Speaker: Prof George Lewis
P. Multitudinis (George Lewis, 2018) is a situational-form work that is also partially open in terms of scale and instrumentation. The work's title comes from Baruch Spinoza’s Tractatus Politicus (Political Treatise), written in 1675-76. In the earliest versions of the score, I described P. Multitudinis as an “open form” work.
Open form has been associated with ideas of freedom, particularly with respect to classical music’s historically articulated dialectic with notation. In that sense, a discussion of two of the most radically open-form works, Earle Brown’s December 1952 and John Cage’s 4’33”, allows a consideration of why I navigated away from the open-form rubric toward my current and ongoing development of the notion of situational form.
About the Speaker
Prof George E. Lewis is Professor of American Music at Columbia University. A Fellow of the American Academy of Arts and Sciences, the American Academy of Arts and Letters, and a Corresponding Fellow of the British Academy, Lewis’s other honors include a MacArthur Fellowship, a Guggenheim Fellowship, and a Doris Duke Artist Award.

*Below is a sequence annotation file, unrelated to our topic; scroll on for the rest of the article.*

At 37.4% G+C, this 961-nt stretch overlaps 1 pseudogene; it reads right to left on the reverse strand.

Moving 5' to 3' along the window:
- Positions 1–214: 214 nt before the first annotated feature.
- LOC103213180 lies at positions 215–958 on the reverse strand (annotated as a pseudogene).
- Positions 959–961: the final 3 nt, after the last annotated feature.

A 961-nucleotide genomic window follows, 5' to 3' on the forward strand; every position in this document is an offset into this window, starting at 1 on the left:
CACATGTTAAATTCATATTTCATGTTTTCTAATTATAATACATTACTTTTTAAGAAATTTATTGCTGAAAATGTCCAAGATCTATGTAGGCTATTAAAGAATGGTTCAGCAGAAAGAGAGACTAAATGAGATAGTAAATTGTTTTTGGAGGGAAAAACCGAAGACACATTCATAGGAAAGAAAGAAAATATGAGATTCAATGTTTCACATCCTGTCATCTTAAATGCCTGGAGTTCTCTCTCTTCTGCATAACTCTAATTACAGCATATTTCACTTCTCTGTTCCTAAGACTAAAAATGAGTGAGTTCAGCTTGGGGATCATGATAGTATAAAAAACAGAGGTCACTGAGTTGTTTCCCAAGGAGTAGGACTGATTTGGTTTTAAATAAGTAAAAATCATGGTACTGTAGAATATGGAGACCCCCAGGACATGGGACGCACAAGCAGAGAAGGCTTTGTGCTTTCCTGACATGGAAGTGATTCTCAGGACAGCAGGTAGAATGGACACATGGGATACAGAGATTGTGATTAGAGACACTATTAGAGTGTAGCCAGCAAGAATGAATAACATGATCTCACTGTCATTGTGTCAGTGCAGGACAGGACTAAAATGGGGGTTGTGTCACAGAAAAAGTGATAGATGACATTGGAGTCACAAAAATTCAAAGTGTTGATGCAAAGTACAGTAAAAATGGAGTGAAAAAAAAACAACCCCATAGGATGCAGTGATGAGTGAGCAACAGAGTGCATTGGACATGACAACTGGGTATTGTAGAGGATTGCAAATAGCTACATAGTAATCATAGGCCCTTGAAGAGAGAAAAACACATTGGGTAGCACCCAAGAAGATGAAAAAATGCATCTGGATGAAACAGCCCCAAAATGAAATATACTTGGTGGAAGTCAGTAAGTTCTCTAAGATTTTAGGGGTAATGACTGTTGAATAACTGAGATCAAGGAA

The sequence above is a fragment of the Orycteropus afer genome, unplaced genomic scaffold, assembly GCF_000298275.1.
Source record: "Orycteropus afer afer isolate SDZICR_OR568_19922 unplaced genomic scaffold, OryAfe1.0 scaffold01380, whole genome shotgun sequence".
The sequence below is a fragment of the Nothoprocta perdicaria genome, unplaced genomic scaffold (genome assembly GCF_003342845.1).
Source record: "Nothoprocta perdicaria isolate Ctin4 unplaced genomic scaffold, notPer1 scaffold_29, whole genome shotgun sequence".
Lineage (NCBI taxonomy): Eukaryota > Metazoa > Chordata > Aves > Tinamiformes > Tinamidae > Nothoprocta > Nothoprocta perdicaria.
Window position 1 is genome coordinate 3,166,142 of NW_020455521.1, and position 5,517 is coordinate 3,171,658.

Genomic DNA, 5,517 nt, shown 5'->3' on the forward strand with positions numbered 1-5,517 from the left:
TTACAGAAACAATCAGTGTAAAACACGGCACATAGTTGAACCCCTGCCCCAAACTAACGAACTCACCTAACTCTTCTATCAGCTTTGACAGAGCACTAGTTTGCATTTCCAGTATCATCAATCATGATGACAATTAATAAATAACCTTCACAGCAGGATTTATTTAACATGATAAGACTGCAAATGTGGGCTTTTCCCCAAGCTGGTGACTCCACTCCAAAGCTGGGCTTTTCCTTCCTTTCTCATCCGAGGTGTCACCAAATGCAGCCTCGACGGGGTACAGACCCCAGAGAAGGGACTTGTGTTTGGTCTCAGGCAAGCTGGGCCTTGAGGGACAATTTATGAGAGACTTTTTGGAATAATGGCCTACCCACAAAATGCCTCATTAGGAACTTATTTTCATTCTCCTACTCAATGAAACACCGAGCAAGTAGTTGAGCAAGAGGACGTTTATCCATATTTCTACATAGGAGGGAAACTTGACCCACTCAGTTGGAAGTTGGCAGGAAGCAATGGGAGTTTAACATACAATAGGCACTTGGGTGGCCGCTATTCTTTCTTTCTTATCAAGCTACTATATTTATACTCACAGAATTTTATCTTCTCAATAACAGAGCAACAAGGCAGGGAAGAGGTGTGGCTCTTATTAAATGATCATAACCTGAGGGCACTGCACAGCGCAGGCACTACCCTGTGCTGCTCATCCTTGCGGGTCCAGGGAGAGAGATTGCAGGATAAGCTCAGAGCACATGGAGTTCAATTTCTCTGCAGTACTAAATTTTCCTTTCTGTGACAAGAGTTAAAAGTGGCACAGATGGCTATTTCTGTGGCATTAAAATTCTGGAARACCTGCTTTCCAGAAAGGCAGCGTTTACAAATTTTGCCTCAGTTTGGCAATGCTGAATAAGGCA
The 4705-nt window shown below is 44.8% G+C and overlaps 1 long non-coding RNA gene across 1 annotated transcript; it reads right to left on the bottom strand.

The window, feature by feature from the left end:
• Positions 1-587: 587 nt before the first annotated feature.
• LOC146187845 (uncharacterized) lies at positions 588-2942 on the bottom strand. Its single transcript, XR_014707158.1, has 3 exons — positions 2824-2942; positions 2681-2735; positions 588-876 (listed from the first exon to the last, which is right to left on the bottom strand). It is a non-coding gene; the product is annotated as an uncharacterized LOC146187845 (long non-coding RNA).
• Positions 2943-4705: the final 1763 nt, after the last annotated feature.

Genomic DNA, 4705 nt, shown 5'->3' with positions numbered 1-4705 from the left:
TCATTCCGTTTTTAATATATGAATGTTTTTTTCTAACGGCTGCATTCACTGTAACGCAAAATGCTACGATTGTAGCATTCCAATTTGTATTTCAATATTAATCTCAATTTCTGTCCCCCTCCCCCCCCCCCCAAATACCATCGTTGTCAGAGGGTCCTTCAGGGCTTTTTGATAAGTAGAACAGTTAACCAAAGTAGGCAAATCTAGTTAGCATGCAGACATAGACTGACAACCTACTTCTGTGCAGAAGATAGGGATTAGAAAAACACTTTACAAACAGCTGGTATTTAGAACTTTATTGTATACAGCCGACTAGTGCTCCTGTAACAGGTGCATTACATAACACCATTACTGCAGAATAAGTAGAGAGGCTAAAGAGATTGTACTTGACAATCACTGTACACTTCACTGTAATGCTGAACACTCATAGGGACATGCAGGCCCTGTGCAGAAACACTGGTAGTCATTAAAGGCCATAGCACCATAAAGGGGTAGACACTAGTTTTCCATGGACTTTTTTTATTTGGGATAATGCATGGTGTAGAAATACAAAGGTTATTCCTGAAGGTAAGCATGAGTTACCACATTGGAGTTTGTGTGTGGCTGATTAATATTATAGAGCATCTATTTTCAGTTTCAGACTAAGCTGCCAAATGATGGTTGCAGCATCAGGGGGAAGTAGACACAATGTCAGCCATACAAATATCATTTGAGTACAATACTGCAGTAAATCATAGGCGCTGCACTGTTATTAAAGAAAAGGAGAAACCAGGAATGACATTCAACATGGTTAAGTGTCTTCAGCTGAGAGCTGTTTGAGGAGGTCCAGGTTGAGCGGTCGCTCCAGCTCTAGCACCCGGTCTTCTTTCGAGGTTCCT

Lewis is the co-editor of the two-volume Oxford Handbook of Critical Improvisation Studies (2016), holds honorary degrees from the University of Edinburgh, New College of Florida, and Harvard University, and is an Honorary Member of the American Musicological Society. Lewis's compositions have been presented worldwide, published by Edition Peters.
A member of the Association for the Advancement of Creative Musicians, his 2008 book, A Power Stronger Than Itself: The AACM and American Experimental Music (University of Chicago Press) received the American Book Award.
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